Hamartiology: The Problem of Evil

The character of God can be understood through perceiving His creation (Rom 1:20, ESV) and, even more so, meditation on the life, death and resurrection of His Son, Jesus Christ. God has damned Earth to produce thorns and be a place of danger. Even the life of the perfect human, Christ, was full of hardship; His cross was bloody, and at the Calvary His soul experienced anguish. In both cases, one sees adversity and suffering in the hope for God’s glory (Rom 8:22). The whole reality of “fallenness” demonstrates how God condemns human sin (Rom 3:26, ESV) because of His holy and beautiful nature. There is nothing useful in evil itself, but the way that God deals with it through both unspeakable mercy and severe damnation should compel His creatures to worship.  The ultimate goal of theodicy, therefore, is to explain God’s attitude towards evil. This will cause people to believe and bless His name in all circumstances.

Of course, the very aim of a theodicy suggests internal consistency of discourse. If the argument is devoid of logic or addresses one issue at the cost of another, it will distort the character of God (1Cor 14:33, ESV). Moreover, it will not deal with the major question that arises when the logic chain between the existence of God and the sinful state of His creation seems to be broken: If God is all-powerful and all-loving, why does He allow evil?

In order to answer this question, one needs to distinguish between moral and natural types of evil and understand that the latter results form the first one. It is possible to define moral evil as the action of will to act out of accord with the law of God. For instance, if a person does not love the neighbor, he or she commits moral evil (sin) towards both God, and the neighbor. Natural (physical) evil is defined as an action of a non-rational being that causes sufferings to humans (a disease or natural disaster can serve as examples). Of course, if one keeps in mind that the first king of the Earth (Adam) has willfully sinned, and the planet was damned and given over to devil (Luke 4:7, ESV), the present evilness of the world will not seem strange at all. It is even a great wonder that, after the damnation, there is still something beautiful left on the planet (like the sun and the rain, or family and marriage). Therefore, while the adversity of the nature points humans to their sin, beautiful and life-giving God’s blessings display the beauty of the Covenant and the fullness of Christ’s merciful atonement (Matt 5:45, Eph 5:32-33, ESV).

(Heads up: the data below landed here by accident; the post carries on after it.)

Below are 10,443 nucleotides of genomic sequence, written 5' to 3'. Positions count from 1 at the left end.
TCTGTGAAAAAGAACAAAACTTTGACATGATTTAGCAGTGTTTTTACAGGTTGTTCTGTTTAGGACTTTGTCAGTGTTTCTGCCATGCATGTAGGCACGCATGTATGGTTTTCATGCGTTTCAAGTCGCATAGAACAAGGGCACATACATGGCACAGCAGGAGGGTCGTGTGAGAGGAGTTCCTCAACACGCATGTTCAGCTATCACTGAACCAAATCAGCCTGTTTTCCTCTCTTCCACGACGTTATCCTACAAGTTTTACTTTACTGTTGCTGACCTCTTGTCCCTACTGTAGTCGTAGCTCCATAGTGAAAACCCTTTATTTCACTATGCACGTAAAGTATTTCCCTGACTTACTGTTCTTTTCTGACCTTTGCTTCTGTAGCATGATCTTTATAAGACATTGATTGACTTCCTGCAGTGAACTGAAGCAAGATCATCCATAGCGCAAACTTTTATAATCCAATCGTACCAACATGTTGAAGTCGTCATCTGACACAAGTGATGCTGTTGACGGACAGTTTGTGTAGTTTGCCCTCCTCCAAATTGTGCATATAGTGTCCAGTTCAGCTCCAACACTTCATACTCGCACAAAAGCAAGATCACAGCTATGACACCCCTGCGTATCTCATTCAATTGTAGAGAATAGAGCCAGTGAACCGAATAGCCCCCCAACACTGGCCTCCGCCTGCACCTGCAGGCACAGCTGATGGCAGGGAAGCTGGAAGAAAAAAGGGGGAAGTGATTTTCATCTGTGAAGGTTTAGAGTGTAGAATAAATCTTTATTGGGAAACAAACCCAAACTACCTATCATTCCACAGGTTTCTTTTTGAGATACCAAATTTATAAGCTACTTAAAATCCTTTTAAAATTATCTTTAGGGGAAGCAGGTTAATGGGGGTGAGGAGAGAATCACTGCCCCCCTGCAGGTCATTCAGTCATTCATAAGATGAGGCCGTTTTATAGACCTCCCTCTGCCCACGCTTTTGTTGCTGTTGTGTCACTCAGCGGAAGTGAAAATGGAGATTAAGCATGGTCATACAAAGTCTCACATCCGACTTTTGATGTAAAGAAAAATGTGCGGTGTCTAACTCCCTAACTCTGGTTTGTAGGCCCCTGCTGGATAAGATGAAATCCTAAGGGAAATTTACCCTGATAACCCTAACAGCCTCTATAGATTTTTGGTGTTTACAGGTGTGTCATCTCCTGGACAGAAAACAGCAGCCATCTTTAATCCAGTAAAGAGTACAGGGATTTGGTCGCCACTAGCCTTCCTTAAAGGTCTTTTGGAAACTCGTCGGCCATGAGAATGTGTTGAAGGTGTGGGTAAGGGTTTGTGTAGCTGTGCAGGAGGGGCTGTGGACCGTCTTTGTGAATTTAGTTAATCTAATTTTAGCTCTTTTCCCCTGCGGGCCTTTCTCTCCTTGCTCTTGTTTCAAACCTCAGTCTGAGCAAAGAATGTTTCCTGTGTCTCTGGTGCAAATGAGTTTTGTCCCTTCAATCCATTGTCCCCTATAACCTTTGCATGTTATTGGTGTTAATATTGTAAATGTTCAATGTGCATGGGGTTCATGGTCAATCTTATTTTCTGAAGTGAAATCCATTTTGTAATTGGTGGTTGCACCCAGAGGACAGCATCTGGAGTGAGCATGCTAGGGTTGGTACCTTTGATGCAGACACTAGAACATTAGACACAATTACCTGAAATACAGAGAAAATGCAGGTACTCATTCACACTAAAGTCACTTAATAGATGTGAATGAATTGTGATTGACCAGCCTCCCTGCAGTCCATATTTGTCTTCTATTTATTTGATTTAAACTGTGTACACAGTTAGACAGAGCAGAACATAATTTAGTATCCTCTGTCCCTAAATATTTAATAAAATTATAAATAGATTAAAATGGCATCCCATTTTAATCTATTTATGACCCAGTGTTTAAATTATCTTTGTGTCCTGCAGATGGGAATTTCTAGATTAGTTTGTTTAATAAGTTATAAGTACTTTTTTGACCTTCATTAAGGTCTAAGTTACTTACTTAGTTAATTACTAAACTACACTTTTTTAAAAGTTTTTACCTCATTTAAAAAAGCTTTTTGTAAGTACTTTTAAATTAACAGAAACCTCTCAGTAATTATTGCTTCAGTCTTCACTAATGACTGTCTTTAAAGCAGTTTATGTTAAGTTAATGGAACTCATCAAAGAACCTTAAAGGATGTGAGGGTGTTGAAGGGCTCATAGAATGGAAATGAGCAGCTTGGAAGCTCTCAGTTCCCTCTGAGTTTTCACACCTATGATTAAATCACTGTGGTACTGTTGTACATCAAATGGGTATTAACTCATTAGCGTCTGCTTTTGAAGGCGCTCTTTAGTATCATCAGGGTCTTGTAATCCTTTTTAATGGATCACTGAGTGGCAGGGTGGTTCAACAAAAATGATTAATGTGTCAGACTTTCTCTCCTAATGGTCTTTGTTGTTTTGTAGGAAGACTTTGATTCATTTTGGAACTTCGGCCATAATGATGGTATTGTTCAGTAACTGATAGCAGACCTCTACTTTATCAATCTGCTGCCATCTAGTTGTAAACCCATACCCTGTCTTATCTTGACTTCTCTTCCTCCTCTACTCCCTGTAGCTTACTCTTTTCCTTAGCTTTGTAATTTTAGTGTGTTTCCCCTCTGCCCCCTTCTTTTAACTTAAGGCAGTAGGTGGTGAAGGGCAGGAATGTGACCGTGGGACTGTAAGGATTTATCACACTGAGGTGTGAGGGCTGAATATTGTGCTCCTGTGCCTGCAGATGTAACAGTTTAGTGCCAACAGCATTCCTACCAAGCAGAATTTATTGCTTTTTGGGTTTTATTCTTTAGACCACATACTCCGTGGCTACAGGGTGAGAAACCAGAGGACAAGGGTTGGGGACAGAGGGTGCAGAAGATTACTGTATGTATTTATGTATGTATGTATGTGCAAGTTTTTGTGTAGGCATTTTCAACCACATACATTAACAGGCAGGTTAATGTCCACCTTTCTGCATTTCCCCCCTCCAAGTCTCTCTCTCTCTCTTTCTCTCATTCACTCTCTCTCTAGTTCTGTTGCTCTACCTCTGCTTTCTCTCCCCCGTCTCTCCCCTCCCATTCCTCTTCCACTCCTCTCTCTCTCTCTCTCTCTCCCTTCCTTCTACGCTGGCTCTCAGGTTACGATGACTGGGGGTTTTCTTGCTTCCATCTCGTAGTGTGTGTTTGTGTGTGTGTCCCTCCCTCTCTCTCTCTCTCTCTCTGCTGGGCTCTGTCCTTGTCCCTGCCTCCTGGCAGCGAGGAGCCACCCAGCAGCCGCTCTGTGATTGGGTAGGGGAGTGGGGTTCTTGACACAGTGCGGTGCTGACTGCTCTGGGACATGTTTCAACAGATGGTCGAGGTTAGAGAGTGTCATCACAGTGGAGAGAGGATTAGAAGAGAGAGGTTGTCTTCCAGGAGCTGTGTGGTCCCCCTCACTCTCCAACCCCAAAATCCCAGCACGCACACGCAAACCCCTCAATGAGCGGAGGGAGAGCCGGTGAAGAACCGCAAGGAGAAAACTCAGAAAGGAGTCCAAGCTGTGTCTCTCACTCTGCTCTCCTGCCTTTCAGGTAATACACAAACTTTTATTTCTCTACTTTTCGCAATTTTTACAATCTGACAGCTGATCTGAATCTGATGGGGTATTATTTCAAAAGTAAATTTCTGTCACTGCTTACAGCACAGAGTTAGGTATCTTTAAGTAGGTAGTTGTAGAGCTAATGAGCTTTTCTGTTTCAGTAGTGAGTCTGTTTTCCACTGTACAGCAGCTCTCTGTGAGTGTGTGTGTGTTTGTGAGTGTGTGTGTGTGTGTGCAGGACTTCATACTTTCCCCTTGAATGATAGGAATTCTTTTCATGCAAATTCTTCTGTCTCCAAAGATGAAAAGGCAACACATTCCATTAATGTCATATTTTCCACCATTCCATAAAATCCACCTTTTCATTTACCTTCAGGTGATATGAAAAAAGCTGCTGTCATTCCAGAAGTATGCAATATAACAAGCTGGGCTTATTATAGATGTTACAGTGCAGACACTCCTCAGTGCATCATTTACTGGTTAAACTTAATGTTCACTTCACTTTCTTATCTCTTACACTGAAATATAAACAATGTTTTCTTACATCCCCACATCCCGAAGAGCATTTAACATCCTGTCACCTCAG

However, explaining these spiritual things to an unbeliever is often a challenge (1Cor 2:14), because he or she does not have the testimony of God’s love and mercy in the heart (Rom 5:5) and may see God as a mean and demanding judge.  Sam, who does not know God, may think that he deserves utter happiness and peace. Therefore, I would humbly point him to the deadness of his own heart by exalting the beauty of Christ and the justice of God’s Law. If, by grace, Sam began to catch a glimpse of God’s perfections, he would inevitably recognize and mourn human depravity. Then, he might realize that the evilness of this world is just a reflection of how vile people are, and how justly God reacts to it. However, the ultimate goal of any theodicy is to glorify the Father before a doubting man or woman, and God wants to glory in His mercy rather than wrath (John 3:17). Therefore, after giving an insight into God’s holy justice, I would commend Christ’s love and grace to my atheist friend.

If Sam was currently going through suffering, I would try to draw him closer to God even more earnestly. The one who understands that God is good, and no darkness originates in Him (1John 1:15), that He does not tempt anyone to do evil (Jas 10:13) and allows suffering only for the good of His saints (Rom 8:28), will turn to the Savior for consolation or admonition.

Of course, now we can see God rather dimly (1Cor 13:12) and inevitably distort and doubt the truth while seeking after it. How mercifully and patiently God leads the saints in the paths that they did not know (Isaiah 42:16) towards the full knowledge of his personality (Eph 4:13, 2Cor 4:6)! That is because He has promised to reveal Himself to people of great love, not perfect knowledge (1Cor 8:1-3).